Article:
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Creative Ways Indie Bookstores and Authors Are Working Together

July 22, 2011

This has been a sad week in the book world. With the closing of all remaining Borders stores, many communities will be left without a bookstore, and thousands of passionate book-lovers are out of work. Because we work with independent bookstores, we know that there are still many bookstores out there that are able to fulfill your physical and e-book needs. Indie bookstores are strong, thriving, and more relevant than ever, full of experienced, knowledgeable owners and staff who want to help you find the perfect next read. (You can always use the store locator on IndieBound if you want to find an indie near your home.)

One thing that we’ve seen at indie bookstores across the country is the emergence of the bookstore as a key part of the community, a center where people can gather for signings, classes, workshops and book clubs. Many stores are trying new and innovative ways to bring in customers and to provide an enriched experience to existing customers. Partnerships with local authors, while always an indie mainstay, are becoming more valuable to both the store and the author, helping both to sell more books than they may otherwise. We wanted to highlight two recent local author/bookstore promotions that came about through such partnerships. If you’re an author or a bookstore and have participated in similar promotions, please share in the comment section below- we’d love to hear your thoughts or experiences.

Author Erica S. Perl wrote this about an ongoing promotion for her charming middle grade novel, When Life Gives You O.J.

 I just wanted to let you guys know about a very cool project I started as the result of a truly wonderful book party thrown by friends in honor of my new middle grade novel, When Life Gives You O.J. It was this past weekend and our neighborhood indie bookseller, Politics & Prose, handled the book sales.  They sold out of almost 100 books in an hour!  Meanwhile, I had announced to party guests that I would be donating $2 to First Book in order to provide a book to a child in need for every book that sold at the party.  First Book kindly extended the offer to match my donation so that for every book sold at the party, two books would go to kids in need.  So at the party alone, the 100 books sold yielded 200 books for kids in need.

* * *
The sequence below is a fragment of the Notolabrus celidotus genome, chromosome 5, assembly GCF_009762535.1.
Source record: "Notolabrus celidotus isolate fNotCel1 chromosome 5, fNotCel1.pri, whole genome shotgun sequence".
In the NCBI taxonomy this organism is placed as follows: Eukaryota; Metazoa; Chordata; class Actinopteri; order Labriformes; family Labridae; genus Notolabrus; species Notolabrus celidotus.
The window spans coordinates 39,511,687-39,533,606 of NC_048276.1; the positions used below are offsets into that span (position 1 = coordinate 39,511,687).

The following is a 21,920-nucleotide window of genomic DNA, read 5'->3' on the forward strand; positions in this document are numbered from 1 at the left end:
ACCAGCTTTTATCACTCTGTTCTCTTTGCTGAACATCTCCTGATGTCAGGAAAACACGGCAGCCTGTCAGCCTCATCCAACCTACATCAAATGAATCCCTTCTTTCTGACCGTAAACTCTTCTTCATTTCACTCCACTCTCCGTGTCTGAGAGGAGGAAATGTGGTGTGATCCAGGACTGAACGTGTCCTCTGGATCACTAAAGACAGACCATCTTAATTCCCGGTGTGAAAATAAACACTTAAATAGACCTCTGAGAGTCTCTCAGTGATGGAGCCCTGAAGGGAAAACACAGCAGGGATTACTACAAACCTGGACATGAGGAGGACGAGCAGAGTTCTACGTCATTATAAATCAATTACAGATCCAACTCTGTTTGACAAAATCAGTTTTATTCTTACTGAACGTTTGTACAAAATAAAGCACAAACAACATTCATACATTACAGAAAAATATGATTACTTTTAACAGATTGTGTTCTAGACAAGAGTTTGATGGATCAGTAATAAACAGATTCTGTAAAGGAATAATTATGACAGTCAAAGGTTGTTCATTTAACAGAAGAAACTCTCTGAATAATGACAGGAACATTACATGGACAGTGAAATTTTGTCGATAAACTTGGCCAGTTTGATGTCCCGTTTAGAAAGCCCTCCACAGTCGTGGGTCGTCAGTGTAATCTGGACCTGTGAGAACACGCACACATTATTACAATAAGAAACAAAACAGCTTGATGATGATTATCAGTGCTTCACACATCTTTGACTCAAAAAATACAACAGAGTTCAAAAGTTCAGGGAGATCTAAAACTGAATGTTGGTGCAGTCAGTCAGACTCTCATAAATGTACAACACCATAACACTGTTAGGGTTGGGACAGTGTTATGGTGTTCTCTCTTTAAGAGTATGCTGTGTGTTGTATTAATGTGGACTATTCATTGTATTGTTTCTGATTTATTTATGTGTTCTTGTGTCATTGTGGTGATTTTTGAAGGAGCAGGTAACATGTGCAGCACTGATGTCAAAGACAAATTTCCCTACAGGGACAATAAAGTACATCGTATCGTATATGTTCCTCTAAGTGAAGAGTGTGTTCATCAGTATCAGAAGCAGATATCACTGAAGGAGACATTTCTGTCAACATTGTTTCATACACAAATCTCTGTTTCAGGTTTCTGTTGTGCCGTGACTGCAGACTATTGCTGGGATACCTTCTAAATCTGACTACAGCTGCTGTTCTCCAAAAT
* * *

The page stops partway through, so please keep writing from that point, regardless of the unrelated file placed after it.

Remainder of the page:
Meanwhile, many people who attended wanted to buy more books!  And several folks who couldn’t attend the party asked if they could get in on this charitable project when they bought theirs.  So I checked with Heidi in the Children’s Department at Politics & Prose and she said the store could easily tell me how many copies sold between 7/16 and 7/31, if I wanted to add this number to my total, which I do (and First Book has agreed to continue to match this with Random House books). SO, I thought I’d tell you guys so we can share the excitement about this since this initiative not only will provide more books to kids, it’ll do so by encouraging readers to support a beloved independent bookseller.  And, hopefully, if all goes well, this model will be replicable for other authors who want to support First Book! (I should mention that I got this idea from Dan Santat, but I tweaked it to include First Book and take author-as-book-purchaser-and-mailer out of the equation). Visit Erica’s blog for more details.

As Erica mentioned, California author Dan Santat also recently came up with a creative way to boost book sales and support his local children’s only bookstore, Mrs. Nelson’s Toy and Book. He let fans know that if they pre-ordered a copy of his graphic novel Sidekicks from his website, he would include a limited edition art print and a behind-the-scenes PDF book along with the book, which he then purchased from the bookstore, letting them keep the profits. As the shop’s buyer told Publisher’s Weekly in their article on the promotion, where they probably would have sold a handful of books, they ended up selling 85 copies (and counting) with no additional cost or effort on their part. And you can be sure that the store staff members have become die-hard fans of Santat’s as well! Here’s what Andrea, the buyer, had to say about Santat’s promotion:

I thought it was brilliant and showed much Indie love.  I realize that a lot sales happen through Amazon, numbers don’t lie.  But something like this can really be mutually beneficial to both the author and the bookseller.  Heck, I’d have thrown him a party for the launch, if I had known ahead of time! I had no idea that Dan was going to bless us with his giant order. I just knew he was doing it, and felt it was a creative and kind gesture. In fact, to simplify it for the author, if the store has a commerce site, the books can be pre-ordered and paid for through the site.  The author can stop by and sign their arm off, and the store can ship.  It can be an ongoing relationship as well.  If the author is handy, they can just stop by periodically to make sure books are signed.  They can direct web sales to their local store, and set up as an affiliate (I think- check with your store for details).

We’re thrilled to hear about Dan Santat’s novel idea. Hopefully this will help authors and their local bookstores start conversations about ways they might be able to work together to come up with creative and innovative events and promotions. And since Dan mentioned that he is hoping to repeat this promotion with his next book, a hilarious picture book he illustrated called Tom’s Tweet that we’re publishing this fall, we’re even happier!

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